WoodCentral's Book Reviews
Furniture Studio: The Heart of the Functional Arts

Furniture Studio: The Heart of the Functional Arts
Edited by John Kelsey and Rick Mastelli

A Publication of The Furniture Society, 1999
Distributed by Cambium Press
Paperback, 141 pp., $30.00
ISBN 0-9671004-0-2

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    More than just a gallery of furniture photos, this well-bound coffee table book is a collection of authoritative essays defining furniture production in our era.
    In his opening commentary "Defining the Field," Yale Professor Edward S. Cooke says, "What really distinguishes the furniture illustrated and discussed in these pages is the background of the furniture makers; their interest in linking concept, materials and technique; and the small shops in which they work."
    The Furniture Society (http://www.avenue.org/Arts/Furniture), with the editorial expertise of Kelsey and Mastelli, both former editors of Fine Woodworking magazine, has produced this first volume in a series to showcase the best of the current best.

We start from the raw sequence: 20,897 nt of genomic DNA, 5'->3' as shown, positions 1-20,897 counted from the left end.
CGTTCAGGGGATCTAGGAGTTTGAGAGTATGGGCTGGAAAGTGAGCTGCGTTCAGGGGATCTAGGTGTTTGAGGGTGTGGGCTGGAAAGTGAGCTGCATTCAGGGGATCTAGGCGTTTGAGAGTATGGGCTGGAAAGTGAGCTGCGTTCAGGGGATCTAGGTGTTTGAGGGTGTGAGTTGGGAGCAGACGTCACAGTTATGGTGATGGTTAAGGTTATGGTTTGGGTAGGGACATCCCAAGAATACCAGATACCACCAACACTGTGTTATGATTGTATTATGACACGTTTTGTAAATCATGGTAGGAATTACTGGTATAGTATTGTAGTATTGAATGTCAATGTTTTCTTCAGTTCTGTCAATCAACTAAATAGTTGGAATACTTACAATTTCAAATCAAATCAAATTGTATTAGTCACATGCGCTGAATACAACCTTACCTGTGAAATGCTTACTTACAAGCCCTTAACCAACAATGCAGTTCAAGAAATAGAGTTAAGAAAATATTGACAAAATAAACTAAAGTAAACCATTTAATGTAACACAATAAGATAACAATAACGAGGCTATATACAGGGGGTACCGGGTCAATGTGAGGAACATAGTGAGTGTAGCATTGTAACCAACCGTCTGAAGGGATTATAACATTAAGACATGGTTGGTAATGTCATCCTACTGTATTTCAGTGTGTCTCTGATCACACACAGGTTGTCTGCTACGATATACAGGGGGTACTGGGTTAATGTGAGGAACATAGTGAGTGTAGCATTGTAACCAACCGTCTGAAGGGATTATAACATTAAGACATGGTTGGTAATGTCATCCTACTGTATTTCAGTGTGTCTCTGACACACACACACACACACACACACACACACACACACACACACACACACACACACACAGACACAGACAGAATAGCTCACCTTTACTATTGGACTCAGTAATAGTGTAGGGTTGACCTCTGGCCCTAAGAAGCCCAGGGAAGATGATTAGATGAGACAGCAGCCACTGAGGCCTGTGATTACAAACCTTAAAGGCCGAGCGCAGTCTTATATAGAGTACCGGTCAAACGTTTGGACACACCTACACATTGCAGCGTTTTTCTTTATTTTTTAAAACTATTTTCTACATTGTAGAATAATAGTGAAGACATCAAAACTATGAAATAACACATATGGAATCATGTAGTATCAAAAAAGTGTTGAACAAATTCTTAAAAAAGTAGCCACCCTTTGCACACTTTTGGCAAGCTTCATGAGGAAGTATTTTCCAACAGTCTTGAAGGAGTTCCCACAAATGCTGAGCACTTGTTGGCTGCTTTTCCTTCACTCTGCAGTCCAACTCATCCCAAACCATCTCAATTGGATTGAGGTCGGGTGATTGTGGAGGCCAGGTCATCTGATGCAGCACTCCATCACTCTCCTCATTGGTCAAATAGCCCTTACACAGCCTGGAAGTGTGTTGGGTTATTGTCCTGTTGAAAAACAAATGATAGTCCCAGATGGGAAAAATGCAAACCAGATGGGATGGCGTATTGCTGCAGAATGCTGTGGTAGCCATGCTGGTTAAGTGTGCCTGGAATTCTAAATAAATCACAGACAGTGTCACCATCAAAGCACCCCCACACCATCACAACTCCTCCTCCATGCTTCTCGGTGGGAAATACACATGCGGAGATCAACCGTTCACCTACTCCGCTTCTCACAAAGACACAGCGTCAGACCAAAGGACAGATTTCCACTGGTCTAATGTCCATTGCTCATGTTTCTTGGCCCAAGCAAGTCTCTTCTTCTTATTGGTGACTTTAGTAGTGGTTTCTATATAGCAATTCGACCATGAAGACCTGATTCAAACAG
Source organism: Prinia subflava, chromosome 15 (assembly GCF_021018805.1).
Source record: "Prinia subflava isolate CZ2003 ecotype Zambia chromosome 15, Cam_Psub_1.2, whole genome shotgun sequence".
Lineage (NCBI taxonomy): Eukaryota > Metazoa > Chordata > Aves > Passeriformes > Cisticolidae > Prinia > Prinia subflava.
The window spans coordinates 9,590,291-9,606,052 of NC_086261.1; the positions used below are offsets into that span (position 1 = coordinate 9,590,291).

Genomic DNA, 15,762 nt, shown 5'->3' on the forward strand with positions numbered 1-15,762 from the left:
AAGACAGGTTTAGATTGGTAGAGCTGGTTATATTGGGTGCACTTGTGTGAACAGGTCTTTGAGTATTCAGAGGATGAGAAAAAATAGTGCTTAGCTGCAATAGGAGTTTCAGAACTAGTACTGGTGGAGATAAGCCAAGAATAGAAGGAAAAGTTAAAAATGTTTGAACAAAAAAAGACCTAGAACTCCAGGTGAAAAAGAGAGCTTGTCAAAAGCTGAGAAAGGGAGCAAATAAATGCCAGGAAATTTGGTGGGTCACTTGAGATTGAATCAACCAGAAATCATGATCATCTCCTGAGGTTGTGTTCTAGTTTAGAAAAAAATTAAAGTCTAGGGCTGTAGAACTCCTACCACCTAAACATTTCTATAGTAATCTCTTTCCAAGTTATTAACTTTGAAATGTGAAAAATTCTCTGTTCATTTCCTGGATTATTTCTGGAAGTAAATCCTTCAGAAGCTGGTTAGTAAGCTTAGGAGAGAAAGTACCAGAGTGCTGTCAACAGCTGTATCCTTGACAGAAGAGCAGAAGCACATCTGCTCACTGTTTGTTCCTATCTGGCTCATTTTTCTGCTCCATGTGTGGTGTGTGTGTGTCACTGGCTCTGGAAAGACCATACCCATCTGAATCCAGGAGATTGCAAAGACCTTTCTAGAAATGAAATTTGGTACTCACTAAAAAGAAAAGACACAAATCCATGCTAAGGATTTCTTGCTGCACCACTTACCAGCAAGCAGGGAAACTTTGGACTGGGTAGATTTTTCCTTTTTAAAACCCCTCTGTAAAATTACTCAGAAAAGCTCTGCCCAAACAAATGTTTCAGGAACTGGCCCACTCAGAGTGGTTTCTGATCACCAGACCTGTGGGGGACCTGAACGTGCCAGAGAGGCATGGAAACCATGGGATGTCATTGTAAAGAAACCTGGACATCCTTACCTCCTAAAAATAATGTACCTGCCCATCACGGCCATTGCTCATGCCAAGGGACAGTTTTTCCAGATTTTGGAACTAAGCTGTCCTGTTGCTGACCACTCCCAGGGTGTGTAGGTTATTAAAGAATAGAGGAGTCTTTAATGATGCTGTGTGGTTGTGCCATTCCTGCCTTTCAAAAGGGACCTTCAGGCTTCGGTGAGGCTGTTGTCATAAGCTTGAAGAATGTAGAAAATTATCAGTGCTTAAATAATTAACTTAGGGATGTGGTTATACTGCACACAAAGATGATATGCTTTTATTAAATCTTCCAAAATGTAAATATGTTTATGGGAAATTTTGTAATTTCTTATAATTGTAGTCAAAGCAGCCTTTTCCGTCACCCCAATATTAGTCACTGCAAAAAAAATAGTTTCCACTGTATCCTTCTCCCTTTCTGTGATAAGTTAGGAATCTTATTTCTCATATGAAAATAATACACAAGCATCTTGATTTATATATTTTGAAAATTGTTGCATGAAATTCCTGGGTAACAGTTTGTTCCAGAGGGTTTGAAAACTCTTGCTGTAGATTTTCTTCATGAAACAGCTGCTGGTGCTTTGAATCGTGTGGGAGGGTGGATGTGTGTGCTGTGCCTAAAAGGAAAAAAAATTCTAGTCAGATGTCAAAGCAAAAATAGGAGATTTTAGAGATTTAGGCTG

Its full-color presentation and evocative essays are a true eye-opener as to what is being produced in the U.S. and Canada, both in traditional and sculptural pieces.
    Margaret Minnik of The Art Institute of Seattle brings together the diverse opnions of many buyers of custom made furniture in the Northwest.
    Philadelphia furniture maker Josh Markel contributes an essay comparing galleries to shows, discusses the influence of open houses, and the impact of Internet websites.
    University Professor Loy Martin, now retired and a studio furniture maker in Palo Alto, CA, tours the home and collection of Dorothy and George Saxe near San Francisco. The Saxes live with their "collection:" masterworks by Sam Maloof, Wendell Castle, John Cederquist, Judy McKie, Art Carpenter, Thomas Hucker, Garry Bennett and Colin Reid.
    Martin sums up by saying, "In the end, I think it's important that we as makers, along with those who acquire our work, know what differentiates our art from painting and sculpture and works in other craft modes. Otherwise we may continually strive to make our furniture into sculpture or, more vaguely, 'art,' an attempt which, if successful with gallery owners and art critics, risks leaving us perpetual second class citizens in the art world."
    This is an important book, with high hopes for an entire series of books illustrating and describing modern work and craftspeople. It's inspiring, and full of advice for those entering the field.

...Barb Siddiqui